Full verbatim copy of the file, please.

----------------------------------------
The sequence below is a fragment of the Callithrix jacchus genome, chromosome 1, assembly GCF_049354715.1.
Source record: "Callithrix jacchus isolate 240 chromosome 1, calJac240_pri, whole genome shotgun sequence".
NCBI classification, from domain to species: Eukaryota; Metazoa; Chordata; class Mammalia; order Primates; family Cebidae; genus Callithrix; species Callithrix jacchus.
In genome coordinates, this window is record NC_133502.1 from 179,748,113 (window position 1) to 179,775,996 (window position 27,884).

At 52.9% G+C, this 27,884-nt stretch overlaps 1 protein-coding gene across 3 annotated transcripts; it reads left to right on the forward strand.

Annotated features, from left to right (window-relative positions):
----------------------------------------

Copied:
The sequence below is a fragment of the Callithrix jacchus genome, chromosome 1, assembly GCF_049354715.1.
Source record: "Callithrix jacchus isolate 240 chromosome 1, calJac240_pri, whole genome shotgun sequence".
NCBI classification, from domain to species: Eukaryota; Metazoa; Chordata; class Mammalia; order Primates; family Cebidae; genus Callithrix; species Callithrix jacchus.
In genome coordinates, this window is record NC_133502.1 from 179,748,113 (window position 1) to 179,775,996 (window position 27,884).

At 52.9% G+C, this 27,884-nt stretch overlaps 1 protein-coding gene across 3 annotated transcripts; it reads left to right on the forward strand.

Annotated features, from left to right (window-relative positions):